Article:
The tea leaves of holiday giving

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When it comes to gifts, regardless of the season, there’s no question that the age old saying “it’s the thought that counts” rings true. But this holiday season, it looks like gift-giving might actually be back in fashion after taking a hiatus the last few years. And from what we can see, shoppers aren’t skimping on presents for others or themselves!

Thanks to a shaky economy, gift-giving has varied greatly from year-to-year since 2008.  At the end of 2008, when we first entered into our recession, consumers had to think fast, and think twice, about how to approach spending during the holidays. Spending on gifts from 2007 to 2008 decreased more than eight percent. And in 2009, it was more of the same as the “holiday season of the serious bargain hunter” heated up a competition for customer dollars. By the end of 2010, retailers saw signs of improvement in the economy and in consumer spending, with many holiday shoppers starting to feel comfortable buying gifts like jewelry and electronics again – items that had taken a back seat to more personal and practical items. In 2011, retailers entered the holiday season optimistic that consumers would take advantage of their promotions, and they were right as gift budgets increased across the board.

This year, it looks like shoppers are growing their shopping lists. According to NRF’s 2012 holiday spending survey released in October, a few signs point to a very healthy return to gift-giving:

  • Looking to trim their budgets in 2008, 2009 and again in 2011, consumers this year plan to spend more on gifts for friends. The average person buying gifts for their ”besties” will spend $104, up from $97 last year.
  • Pets, babysitters, postal workers and other community acquaintances stand to benefit more this year too. The average person will spend more than $63 on some of the most important people  – and pets – in their lives, up from $56 last year.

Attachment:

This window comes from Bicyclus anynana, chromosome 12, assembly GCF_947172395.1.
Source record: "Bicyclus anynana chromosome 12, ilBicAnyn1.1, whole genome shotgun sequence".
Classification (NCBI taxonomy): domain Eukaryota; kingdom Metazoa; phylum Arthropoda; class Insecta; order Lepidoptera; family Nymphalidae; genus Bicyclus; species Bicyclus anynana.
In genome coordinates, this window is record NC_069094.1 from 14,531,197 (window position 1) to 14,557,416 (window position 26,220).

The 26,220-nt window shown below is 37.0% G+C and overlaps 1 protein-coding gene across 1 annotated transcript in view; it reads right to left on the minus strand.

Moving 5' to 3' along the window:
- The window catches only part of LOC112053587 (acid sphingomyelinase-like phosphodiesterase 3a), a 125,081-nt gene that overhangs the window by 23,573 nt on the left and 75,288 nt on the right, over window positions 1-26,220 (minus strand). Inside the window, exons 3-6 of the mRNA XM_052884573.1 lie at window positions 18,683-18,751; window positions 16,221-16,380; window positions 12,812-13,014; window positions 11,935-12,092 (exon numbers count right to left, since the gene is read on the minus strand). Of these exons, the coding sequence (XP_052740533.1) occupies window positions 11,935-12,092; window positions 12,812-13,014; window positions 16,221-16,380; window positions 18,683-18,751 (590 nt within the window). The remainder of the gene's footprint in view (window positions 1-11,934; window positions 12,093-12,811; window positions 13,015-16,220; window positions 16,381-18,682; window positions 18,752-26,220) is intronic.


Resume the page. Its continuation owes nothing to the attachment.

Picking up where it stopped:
• And apparently there are a few co-workers out there who can expect something special this holiday season too – spending on them will grow to more than $73, up from $69 last year.

One type of gift that hasn’t changed in recent years is the “self gift.” Our research shows that millions of people plan to take advantage of retailers’ holiday sales and promotions to buy non-gift items for themselves or their family. Do you really think people are standing in line at midnight to buy discounted 55″ televisions for their children, or their parents? Highly unlikely.

This year:

  • Six in 10 Americans say they will take advantage of the discounts over the next few weeks to purchase non-gift items.
  • Spending on these “self gifts” will reach $140, the most in the survey’s 10-year history. In 2004, that figure was a mere $89.
  • Over Thanksgiving weekend, eight in 10 holiday shoppers said they planned to scoop up some great online and in-store deals Thursday, Friday, Saturday and Sunday.

So what are people buying this holiday season? A lot of everything.

In mid-November we asked people what kinds of gifts they had already bought. A few key items stand out:

  • Gift cards reign as the most requested and the most purchased gift item. Shoppers today recognize that gift cards are both personal and practical. NRF’s gift card survey found that eight in 1o will buy at least one gift card, perfect for the six in 10 who requested them. And, over Thanksgiving weekend, nearly one-third of all shoppers said they bought gift cards.
  • Toys are hot once again. The emergence of Furby and hot electronic kids toys may have helped boost the percent of people looking for toys this year – 45 percent plant to buy toys, up from 43 percent last year.
  • Nearly six in 10 will buy clothes and accessories – the most since 2006. Retailers have created buzz this holiday season with their exclusive labels and product offerings, helping drive people straight to the cashmere sweaters, winter coats and other apparel fashions.

There may be no direct connection to whether or not gift-buying indicates how people really feel about their finances or the holiday season, but one thing is for sure this year – holiday shoppers are in the mood to celebrate with their loved ones, and a few perfect gifts could go a very long way in making this a holiday to remember.

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